A Hundred Tiny Threads
Isn’t it wonderful when a friend tells you about their success? Judith Barrow told me about hers today with her novel, ‘A Hundred Tiny Threads’ and how it is book of the month for January 2018 in Wales. What a great start to the New Year.
“Judith has lived in Pembrokeshire for thirty years. She is the author of three novels, and has published poetry and short fiction, winning several poetry competitions, as well as writing three children’s books and a play performed at the Dylan Thomas Centre. Judith grew up in the Pennines, has degrees in literature and creative writing and makes regular appearances at literary festivals.”
A Hundred Tiny Threads is a gritty family saga set in Lancashire in the 1900s and Ireland at the time of the ‘Black and Tans’. This is the prequel to the Howarth family saga of three titles (Pattern of Shadows, Changing Patterns and Living in the Shadows) set in the years before and after WW1.
Nofel afaelgar am hynt a helynt teuluoedd yn swydd Gaerhirfryn yn y 1900au ac yn Iwerddon yn nyddiau’r ‘Black and Tans’. Y stori hon sy’n rhagflaenu saga’r teulu Howarth (y tri theitl Pattern of Shadows, Changing Patterns a Living in the Shadows) a osodwyd yn y blynyddoedd cyn ac wedi’r Rhyfel Byd Cyntaf.
This is a must read for me because I was born in Lancashire, my family history goes back to Ireland and my knowledge of Irish history could be better. Judith’s eye for detail should be a great help.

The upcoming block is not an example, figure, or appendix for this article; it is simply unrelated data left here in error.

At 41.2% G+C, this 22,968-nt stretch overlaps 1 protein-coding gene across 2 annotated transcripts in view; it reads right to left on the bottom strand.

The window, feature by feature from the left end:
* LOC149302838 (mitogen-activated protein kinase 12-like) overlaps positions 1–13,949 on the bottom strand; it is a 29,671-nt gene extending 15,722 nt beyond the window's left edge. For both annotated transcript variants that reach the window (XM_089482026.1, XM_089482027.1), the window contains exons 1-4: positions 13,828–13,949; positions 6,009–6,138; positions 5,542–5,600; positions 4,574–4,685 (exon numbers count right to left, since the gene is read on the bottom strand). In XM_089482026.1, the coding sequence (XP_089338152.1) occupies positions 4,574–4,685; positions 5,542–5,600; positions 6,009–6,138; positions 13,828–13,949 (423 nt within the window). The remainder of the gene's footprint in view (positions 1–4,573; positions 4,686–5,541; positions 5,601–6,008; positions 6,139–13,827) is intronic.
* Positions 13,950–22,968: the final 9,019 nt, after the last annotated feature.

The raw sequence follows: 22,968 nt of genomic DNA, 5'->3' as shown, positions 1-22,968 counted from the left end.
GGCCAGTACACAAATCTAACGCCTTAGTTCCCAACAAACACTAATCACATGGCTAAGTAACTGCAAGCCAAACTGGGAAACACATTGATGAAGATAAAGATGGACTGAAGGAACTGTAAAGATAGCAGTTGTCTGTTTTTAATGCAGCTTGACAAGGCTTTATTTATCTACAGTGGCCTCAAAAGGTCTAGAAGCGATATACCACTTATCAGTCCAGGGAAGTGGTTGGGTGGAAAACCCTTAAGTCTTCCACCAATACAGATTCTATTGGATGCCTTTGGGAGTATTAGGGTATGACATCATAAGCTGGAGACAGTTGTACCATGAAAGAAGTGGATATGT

The intense details leave little to the imagination as the struggle to survive is real and incrementally built as loved ones go and unyielding hatred makes loss worse. It is a layered view of life as characters find challenges on many fronts. Barrow has a keen eye for detail which builds up a feeling of reality in this chronicle of lives lived in harsh situations. The writing is painfully real and feels just as overwhelming as life; decisions quickly taken lead far into the story as a whole. This is apparently a book which precedes three others relating to the same family through several generations. Certainly it is just as diverse, with as many backstories and complicated feelings as real families tend to inherit. There are many elements of tragedy here as well as determined love and strands of hope. This is a superb book for those who like their novels immersive and intense, real life of people around them in times of trial and progress. (Amazon Review)
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